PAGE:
The company must await a reply from the trade ministry before it can begin drilling for oil on the outer edge of the Swedish economic zone, 120 kilometres east of the Blekinge region, close to the borders of Lithuania and Latvia.
"If possible, we hope to begin late in the summer of 2008," Opab's CEO Torgny Berglund told the TT news agency.
Sweden's Baltic neighbour Poland already extracts oil from a source just 65 kilometres away from the proposed site, pumping between 15,000 and 20,000 barrels a day from its economic zone. But Opab believes that it could extract around 50,000 barrels of oil from the Swedish zone.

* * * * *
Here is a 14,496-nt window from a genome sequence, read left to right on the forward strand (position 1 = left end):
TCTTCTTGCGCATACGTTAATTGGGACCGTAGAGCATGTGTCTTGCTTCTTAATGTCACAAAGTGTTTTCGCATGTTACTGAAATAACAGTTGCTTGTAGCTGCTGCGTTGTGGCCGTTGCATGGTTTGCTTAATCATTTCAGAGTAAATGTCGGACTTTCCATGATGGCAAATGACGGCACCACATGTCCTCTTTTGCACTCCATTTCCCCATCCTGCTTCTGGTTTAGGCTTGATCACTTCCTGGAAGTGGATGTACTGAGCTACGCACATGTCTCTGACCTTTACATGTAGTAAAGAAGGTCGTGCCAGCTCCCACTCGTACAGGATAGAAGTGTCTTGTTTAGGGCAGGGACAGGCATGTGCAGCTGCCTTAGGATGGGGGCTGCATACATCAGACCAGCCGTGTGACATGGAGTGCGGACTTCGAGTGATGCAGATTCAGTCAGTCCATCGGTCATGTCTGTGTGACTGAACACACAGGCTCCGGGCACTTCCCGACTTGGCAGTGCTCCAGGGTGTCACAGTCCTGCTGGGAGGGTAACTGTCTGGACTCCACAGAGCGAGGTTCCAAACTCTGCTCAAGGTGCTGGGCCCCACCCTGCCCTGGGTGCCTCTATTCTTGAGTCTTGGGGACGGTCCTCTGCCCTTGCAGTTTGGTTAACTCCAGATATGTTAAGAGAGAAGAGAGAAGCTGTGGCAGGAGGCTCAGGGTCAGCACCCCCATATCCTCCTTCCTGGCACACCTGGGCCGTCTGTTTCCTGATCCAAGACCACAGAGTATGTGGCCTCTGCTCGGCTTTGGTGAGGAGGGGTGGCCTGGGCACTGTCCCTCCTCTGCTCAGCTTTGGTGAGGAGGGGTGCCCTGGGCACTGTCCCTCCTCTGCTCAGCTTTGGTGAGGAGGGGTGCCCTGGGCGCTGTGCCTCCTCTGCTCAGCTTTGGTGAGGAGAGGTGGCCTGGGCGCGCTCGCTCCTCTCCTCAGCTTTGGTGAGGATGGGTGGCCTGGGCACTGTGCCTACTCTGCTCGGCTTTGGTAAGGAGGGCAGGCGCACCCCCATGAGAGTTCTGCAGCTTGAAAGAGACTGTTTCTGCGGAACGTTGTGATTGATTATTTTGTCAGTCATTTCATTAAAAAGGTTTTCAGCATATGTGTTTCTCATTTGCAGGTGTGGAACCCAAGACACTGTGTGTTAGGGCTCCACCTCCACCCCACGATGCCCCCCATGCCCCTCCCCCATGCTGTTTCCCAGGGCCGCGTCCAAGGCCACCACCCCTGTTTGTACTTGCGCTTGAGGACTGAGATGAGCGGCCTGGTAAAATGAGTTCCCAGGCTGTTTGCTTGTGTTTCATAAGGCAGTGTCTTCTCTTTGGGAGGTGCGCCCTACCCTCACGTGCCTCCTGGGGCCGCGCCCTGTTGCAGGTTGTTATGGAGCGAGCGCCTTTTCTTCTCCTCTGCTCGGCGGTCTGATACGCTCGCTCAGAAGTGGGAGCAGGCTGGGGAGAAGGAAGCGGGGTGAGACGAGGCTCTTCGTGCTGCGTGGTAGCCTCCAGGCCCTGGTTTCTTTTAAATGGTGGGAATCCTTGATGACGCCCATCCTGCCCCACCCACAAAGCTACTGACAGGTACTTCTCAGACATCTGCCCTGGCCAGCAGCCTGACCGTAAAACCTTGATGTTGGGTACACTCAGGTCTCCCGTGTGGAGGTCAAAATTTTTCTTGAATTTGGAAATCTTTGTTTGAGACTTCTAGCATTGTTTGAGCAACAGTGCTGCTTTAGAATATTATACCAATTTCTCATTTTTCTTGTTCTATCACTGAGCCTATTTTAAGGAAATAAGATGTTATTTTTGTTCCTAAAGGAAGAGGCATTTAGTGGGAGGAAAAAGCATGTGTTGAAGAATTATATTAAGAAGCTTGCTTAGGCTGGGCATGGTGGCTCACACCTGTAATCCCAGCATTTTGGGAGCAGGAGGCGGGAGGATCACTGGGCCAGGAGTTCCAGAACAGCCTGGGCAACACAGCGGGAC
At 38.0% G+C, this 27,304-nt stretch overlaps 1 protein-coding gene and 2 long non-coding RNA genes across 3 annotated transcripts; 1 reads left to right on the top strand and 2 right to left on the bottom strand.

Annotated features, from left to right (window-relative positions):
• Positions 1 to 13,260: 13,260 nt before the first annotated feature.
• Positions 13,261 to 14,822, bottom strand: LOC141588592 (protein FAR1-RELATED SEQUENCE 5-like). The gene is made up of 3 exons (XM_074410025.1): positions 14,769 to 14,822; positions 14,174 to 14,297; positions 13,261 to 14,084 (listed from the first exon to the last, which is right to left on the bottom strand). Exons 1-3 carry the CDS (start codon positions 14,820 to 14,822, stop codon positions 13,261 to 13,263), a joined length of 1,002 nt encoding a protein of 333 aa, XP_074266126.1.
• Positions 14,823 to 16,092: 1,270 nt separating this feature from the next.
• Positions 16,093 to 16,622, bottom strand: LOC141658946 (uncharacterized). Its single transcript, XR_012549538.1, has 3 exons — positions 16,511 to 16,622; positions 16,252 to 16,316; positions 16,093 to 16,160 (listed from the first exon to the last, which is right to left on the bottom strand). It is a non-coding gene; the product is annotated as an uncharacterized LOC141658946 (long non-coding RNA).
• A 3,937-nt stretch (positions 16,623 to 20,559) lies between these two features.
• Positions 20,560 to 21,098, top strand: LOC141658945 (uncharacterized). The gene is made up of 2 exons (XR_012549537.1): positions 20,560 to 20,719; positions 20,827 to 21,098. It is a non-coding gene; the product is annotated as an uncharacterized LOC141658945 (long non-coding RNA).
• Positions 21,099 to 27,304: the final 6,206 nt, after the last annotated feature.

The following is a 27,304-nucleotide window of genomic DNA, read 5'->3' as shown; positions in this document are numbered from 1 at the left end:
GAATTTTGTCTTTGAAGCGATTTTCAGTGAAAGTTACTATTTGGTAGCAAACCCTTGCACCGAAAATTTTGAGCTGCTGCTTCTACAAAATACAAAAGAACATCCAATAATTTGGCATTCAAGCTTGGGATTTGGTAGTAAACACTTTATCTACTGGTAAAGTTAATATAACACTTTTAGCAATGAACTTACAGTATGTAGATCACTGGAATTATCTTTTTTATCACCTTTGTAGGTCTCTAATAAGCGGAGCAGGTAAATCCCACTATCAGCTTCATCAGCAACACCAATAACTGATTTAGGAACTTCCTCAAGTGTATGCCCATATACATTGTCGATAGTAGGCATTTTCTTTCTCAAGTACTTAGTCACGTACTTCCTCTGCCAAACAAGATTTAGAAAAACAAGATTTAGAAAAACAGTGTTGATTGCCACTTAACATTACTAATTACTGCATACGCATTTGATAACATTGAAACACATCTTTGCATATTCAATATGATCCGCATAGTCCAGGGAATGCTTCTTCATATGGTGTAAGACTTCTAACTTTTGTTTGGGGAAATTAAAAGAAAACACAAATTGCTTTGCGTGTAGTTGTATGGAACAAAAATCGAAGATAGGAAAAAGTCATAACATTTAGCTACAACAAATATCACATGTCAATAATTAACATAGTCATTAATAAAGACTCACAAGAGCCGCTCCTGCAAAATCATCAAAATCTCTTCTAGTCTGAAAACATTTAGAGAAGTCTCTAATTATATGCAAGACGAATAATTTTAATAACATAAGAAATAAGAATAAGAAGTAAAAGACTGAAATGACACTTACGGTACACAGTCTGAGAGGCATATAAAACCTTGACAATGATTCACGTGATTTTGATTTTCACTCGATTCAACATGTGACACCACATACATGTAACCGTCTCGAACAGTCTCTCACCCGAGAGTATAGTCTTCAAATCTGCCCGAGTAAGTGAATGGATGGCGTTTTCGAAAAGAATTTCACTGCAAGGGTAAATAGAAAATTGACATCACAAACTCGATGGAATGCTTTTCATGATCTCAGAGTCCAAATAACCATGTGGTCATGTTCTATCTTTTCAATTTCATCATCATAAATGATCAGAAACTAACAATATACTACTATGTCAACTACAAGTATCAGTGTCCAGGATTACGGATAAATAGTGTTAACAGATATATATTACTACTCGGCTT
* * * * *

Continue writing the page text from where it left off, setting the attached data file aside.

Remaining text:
"There could be a maximum of up to 300 million barrels. Because Opab is a Swedish company, this would provide the state with substantial tax revenues," said Torgny Berglund.
If the company's calculations are correct, the site contains enough oil to meet twenty percent of Sweden's oil needs for two decades.
But Opab must first convince the government that moves to begin drilling would not have a negative environmental impact on the Baltic Sea.
Not since 1987 has an attempt been made to drill for oil in Swedish waters. On that occasion, Opab failed to find oil in Hanö Bay south of Blekinge.
"Now we are closer to areas where oil has previously been found," Said Berglund.
Opab is a subsidiary of Svenska Petroleum Exploration, a company owned by Mohammed Al-Amoudi, a Saudi Arabian/Ethiopian businessman ranked by Forbes in 2006 as the 77th richest person in the world.